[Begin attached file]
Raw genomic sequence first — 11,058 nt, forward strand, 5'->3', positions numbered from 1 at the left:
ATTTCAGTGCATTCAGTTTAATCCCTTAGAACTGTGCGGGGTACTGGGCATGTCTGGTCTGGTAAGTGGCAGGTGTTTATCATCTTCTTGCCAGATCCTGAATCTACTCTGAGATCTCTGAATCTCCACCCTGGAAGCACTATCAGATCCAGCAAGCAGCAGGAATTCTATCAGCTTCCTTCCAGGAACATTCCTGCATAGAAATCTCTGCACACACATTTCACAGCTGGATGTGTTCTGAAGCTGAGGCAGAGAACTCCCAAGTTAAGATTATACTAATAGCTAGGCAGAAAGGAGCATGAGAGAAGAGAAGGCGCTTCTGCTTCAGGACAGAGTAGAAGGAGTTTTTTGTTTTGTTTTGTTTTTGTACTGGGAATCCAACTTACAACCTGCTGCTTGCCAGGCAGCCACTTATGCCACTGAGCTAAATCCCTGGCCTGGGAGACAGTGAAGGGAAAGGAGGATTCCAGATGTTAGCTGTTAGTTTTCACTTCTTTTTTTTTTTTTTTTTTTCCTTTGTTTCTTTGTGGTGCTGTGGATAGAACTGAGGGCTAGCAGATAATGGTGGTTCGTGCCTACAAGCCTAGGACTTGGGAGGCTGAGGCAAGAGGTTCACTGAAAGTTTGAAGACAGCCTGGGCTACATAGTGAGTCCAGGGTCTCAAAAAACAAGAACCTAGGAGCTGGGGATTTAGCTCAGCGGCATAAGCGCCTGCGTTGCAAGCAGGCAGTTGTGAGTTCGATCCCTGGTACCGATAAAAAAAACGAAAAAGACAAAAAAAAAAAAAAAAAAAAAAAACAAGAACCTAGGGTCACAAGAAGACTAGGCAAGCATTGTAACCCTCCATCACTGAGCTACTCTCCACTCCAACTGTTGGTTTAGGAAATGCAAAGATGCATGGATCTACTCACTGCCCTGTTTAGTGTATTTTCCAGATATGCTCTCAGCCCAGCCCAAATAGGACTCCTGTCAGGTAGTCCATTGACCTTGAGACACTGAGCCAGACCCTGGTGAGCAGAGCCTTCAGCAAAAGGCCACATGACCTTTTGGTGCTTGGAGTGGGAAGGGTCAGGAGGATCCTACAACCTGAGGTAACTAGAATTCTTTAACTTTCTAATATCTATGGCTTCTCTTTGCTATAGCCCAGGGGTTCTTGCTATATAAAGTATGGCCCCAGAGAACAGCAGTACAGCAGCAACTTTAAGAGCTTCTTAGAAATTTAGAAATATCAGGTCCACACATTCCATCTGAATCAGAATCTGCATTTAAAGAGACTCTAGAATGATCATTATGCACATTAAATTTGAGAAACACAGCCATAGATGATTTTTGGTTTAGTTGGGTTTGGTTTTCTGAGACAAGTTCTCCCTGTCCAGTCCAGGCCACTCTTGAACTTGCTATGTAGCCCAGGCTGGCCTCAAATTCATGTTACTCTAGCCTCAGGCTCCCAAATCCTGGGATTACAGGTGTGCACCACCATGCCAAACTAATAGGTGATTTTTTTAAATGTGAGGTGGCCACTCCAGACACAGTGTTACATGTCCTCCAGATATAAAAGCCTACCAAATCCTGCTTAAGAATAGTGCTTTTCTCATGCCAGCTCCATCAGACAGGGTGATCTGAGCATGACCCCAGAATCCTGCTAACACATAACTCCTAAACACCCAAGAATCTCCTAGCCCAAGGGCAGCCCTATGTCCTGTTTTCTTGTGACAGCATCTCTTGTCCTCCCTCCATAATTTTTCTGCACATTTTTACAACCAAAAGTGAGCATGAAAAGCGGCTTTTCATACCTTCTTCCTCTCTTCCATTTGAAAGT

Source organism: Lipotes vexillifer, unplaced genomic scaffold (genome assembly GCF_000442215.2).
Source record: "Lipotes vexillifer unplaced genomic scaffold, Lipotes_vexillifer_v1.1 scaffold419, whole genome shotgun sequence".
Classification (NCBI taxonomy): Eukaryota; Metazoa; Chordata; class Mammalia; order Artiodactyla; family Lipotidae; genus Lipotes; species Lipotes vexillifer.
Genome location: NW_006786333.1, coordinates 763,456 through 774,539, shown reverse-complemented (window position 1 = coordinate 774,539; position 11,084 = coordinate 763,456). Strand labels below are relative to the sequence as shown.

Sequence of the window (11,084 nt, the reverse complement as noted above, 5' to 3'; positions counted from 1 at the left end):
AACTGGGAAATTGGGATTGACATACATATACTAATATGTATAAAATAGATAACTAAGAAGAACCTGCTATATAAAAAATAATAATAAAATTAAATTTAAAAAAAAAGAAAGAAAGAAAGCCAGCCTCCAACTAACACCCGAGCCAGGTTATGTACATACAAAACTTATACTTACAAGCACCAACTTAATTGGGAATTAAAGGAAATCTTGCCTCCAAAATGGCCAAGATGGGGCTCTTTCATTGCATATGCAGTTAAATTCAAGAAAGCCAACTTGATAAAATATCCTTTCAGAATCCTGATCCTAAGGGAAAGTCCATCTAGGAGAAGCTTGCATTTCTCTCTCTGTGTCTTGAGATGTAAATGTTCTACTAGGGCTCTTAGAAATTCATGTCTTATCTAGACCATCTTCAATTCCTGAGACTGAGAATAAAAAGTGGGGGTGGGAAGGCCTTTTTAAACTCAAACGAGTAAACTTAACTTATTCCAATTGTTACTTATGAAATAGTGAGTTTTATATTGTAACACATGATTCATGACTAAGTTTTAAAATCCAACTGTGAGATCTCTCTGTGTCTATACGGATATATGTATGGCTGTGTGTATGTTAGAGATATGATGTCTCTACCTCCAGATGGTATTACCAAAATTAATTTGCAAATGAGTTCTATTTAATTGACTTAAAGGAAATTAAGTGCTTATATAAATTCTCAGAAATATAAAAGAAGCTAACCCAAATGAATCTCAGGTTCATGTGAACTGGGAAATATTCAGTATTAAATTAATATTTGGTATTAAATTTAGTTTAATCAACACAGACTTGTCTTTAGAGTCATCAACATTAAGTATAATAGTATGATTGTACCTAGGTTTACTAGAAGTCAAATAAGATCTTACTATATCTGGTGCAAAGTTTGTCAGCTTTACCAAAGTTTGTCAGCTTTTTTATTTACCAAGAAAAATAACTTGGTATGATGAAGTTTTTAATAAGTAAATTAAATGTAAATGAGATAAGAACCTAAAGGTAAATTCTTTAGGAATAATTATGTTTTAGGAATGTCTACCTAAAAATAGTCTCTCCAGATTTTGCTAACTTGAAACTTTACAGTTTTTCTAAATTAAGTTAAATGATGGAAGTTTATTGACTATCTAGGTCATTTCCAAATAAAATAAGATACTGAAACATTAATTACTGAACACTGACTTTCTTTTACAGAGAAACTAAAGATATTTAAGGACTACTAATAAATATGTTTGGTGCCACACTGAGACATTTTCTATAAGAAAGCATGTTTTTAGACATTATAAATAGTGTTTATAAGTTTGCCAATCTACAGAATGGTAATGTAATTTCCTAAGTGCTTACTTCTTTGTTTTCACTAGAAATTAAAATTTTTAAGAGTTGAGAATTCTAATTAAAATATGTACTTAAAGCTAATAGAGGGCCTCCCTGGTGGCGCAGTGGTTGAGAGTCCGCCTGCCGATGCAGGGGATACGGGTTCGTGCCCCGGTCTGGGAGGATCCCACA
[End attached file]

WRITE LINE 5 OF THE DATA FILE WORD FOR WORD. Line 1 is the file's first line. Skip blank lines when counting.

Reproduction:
Classification (NCBI taxonomy): Eukaryota; Metazoa; Chordata; class Mammalia; order Artiodactyla; family Lipotidae; genus Lipotes; species Lipotes vexillifer.